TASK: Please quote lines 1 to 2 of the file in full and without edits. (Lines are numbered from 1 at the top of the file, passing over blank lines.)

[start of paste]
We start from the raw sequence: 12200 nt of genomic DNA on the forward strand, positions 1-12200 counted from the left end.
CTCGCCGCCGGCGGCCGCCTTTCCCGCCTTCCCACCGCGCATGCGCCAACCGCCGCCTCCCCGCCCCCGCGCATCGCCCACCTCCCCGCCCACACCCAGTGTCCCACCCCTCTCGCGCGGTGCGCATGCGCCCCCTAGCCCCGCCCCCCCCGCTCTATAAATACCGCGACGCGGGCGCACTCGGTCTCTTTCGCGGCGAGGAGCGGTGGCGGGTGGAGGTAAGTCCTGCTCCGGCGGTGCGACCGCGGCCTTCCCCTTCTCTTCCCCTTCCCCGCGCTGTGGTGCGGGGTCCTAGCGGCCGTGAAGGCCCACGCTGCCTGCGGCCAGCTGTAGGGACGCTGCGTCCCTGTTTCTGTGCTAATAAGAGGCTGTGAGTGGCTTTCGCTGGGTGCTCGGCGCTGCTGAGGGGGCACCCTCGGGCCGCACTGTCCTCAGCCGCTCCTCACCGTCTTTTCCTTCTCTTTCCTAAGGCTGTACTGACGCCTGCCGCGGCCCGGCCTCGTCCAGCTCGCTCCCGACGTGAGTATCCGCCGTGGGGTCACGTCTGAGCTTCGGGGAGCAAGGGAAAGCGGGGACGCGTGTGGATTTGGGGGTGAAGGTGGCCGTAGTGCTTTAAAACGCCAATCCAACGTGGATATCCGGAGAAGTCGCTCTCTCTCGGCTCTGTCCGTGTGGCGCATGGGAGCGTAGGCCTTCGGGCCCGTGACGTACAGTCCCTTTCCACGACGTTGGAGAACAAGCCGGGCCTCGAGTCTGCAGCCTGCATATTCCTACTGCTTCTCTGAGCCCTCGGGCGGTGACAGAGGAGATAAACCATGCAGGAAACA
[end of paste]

We start from the raw sequence: 12200 nt of genomic DNA on the forward strand, positions 1-12200 counted from the left end.
CTCGCCGCCGGCGGCCGCCTTTCCCGCCTTCCCACCGCGCATGCGCCAACCGCCGCCTCCCCGCCCCCGCGCATCGCCCACCTCCCCGCCCACACCCAGTGTCCCACCCCTCTCGCGCGGTGCGCATGCGCCCCCTAGCCCCGCCCCCCCCGCTCTATAAATACCGCGACGCGGGCGCACTCGGTCTCTTTCGCGGCGAGGAGCGGTGGCGGGTGGAGGTAAGTCCTGCTCCGGCGGTGCGACCGCGGCCTTCCCCTTCTCTTCCCCTTCCCCGCGCTGTGGTGCGGGGTCCTAGCGGCCGTGAAGGCCCACGCTGCCTGCGGCCAGCTGTAGGGACGCTGCGTCCCTGTTTCTGTGCTAATAAGAGGCTGTGAGTGGCTTTCGCTGGGTGCTCGGCGCTGCTGAGGGGGCACCCTCGGGCCGCACTGTCCTCAGCCGCTCCTCACCGTCTTTTCCTTCTCTTTCCTAAGGCTGTACTGACGCCTGCCGCGGCCCGGCCTCGTCCAGCTCGCTCCCGACGTGAGTATCCGCCGTGGGGTCACGTCTGAGCTTCGGGGAGCAAGGGAAAGCGGGGACGCGTGTGGATTTGGGGGTGAAGGTGGCCGTAGTGCTTTAAAACGCCAATCCAACGTGGATATCCGGAGAAGTCGCTCTCTCTCGGCTCTGTCCGTGTGGCGCATGGGAGCGTAGGCCTTCGGGCCCGTGACGTACAGTCCCTTTCCACGACGTTGGAGAACAAGCCGGGCCTCGAGTCTGCAGCCTGCATATTCCTACTGCTTCTCTGAGCCCTCGGGCGGTGACAGAGGAGATAAACCATGCAGGAAACA